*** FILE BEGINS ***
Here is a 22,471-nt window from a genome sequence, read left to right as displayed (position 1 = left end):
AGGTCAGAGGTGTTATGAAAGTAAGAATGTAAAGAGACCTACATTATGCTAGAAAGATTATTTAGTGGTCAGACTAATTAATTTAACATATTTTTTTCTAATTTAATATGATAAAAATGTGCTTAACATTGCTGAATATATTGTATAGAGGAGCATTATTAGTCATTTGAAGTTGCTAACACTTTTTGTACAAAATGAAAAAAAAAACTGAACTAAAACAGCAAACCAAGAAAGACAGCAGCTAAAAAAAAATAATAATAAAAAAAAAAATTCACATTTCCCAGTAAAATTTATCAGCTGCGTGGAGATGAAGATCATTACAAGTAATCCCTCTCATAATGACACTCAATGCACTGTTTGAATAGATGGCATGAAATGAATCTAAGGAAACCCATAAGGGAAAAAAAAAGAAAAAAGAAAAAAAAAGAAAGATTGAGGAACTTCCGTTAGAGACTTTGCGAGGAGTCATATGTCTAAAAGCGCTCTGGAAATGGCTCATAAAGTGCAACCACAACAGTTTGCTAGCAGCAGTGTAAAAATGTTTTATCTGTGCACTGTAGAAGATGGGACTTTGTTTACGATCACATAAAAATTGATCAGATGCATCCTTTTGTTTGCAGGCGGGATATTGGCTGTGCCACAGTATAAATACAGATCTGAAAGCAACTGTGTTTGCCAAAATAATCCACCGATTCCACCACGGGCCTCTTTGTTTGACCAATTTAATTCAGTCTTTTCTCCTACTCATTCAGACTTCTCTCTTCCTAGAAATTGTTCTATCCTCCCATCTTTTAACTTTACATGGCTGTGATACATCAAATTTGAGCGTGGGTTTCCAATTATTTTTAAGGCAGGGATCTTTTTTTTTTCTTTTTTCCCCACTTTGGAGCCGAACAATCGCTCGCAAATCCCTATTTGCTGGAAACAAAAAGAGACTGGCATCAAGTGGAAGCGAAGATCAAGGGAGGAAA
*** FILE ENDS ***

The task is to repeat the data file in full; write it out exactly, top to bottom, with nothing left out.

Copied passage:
Here is a 22,471-nt window from a genome sequence, read left to right as displayed (position 1 = left end):
AGGTCAGAGGTGTTATGAAAGTAAGAATGTAAAGAGACCTACATTATGCTAGAAAGATTATTTAGTGGTCAGACTAATTAATTTAACATATTTTTTTCTAATTTAATATGATAAAAATGTGCTTAACATTGCTGAATATATTGTATAGAGGAGCATTATTAGTCATTTGAAGTTGCTAACACTTTTTGTACAAAATGAAAAAAAAAACTGAACTAAAACAGCAAACCAAGAAAGACAGCAGCTAAAAAAAAATAATAATAAAAAAAAAAATTCACATTTCCCAGTAAAATTTATCAGCTGCGTGGAGATGAAGATCATTACAAGTAATCCCTCTCATAATGACACTCAATGCACTGTTTGAATAGATGGCATGAAATGAATCTAAGGAAACCCATAAGGGAAAAAAAAAGAAAAAAGAAAAAAAAAGAAAGATTGAGGAACTTCCGTTAGAGACTTTGCGAGGAGTCATATGTCTAAAAGCGCTCTGGAAATGGCTCATAAAGTGCAACCACAACAGTTTGCTAGCAGCAGTGTAAAAATGTTTTATCTGTGCACTGTAGAAGATGGGACTTTGTTTACGATCACATAAAAATTGATCAGATGCATCCTTTTGTTTGCAGGCGGGATATTGGCTGTGCCACAGTATAAATACAGATCTGAAAGCAACTGTGTTTGCCAAAATAATCCACCGATTCCACCACGGGCCTCTTTGTTTGACCAATTTAATTCAGTCTTTTCTCCTACTCATTCAGACTTCTCTCTTCCTAGAAATTGTTCTATCCTCCCATCTTTTAACTTTACATGGCTGTGATACATCAAATTTGAGCGTGGGTTTCCAATTATTTTTAAGGCAGGGATCTTTTTTTTTTCTTTTTTCCCCACTTTGGAGCCGAACAATCGCTCGCAAATCCCTATTTGCTGGAAACAAAAAGAGACTGGCATCAAGTGGAAGCGAAGATCAAGGGAGGAAA